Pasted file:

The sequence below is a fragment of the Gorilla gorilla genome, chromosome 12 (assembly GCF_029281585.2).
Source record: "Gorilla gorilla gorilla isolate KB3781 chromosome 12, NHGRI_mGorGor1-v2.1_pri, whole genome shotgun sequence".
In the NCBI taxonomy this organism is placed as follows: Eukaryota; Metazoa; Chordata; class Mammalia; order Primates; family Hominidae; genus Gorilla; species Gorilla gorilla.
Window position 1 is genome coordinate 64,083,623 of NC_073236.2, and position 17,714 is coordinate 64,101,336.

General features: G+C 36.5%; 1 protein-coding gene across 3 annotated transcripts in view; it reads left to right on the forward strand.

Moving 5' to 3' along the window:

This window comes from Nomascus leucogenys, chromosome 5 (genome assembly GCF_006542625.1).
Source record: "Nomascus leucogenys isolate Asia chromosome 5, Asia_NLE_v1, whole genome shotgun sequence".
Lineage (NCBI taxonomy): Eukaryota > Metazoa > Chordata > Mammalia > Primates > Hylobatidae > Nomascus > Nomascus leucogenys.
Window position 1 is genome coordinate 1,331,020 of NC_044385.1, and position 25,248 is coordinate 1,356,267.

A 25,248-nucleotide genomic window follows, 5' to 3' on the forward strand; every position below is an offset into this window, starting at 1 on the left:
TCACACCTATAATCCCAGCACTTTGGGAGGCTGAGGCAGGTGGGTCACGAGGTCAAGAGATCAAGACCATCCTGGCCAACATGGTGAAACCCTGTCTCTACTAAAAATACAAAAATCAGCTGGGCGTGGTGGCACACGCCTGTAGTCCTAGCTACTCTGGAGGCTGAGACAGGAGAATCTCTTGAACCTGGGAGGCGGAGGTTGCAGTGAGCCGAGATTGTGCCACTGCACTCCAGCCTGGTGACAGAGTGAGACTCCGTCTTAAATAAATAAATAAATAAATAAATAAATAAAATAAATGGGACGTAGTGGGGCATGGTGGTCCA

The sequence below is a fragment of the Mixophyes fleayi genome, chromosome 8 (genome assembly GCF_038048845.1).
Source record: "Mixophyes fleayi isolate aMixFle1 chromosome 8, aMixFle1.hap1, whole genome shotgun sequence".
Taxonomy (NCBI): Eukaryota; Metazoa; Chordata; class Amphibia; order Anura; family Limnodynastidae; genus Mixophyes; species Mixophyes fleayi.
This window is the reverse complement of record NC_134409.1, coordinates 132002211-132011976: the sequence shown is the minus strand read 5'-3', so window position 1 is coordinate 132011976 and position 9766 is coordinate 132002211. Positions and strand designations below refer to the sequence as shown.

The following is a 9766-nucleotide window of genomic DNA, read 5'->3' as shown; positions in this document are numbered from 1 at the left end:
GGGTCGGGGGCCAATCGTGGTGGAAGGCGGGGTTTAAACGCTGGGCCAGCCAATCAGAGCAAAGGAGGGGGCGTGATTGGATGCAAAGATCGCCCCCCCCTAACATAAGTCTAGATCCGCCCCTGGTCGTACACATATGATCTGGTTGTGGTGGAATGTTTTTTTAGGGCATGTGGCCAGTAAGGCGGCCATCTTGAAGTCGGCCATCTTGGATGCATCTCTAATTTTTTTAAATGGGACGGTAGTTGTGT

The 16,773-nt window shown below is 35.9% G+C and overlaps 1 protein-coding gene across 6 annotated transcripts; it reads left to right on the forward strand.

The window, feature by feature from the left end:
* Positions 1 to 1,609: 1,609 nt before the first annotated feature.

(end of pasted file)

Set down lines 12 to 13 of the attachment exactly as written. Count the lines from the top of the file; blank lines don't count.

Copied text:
TCACACCTATAATCCCAGCACTTTGGGAGGCTGAGGCAGGTGGGTCACGAGGTCAAGAGATCAAGACCATCCTGGCCAACATGGTGAAACCCTGTCTCTACTAAAAATACAAAAATCAGCTGGGCGTGGTGGCACACGCCTGTAGTCCTAGCTACTCTGGAGGCTGAGACAGGAGAATCTCTTGAACCTGGGAGGCGGAGGTTGCAGTGAGCCGAGATTGTGCCACTGCACTCCAGCCTGGTGACAGAGTGAGACTCCGTCTTAAATAAATAAATAAATAAATAAATAAATAAAATAAATGGGACGTAGTGGGGCATGGTGGTCCA

The sequence below is a fragment of the Mixophyes fleayi genome, chromosome 8 (genome assembly GCF_038048845.1).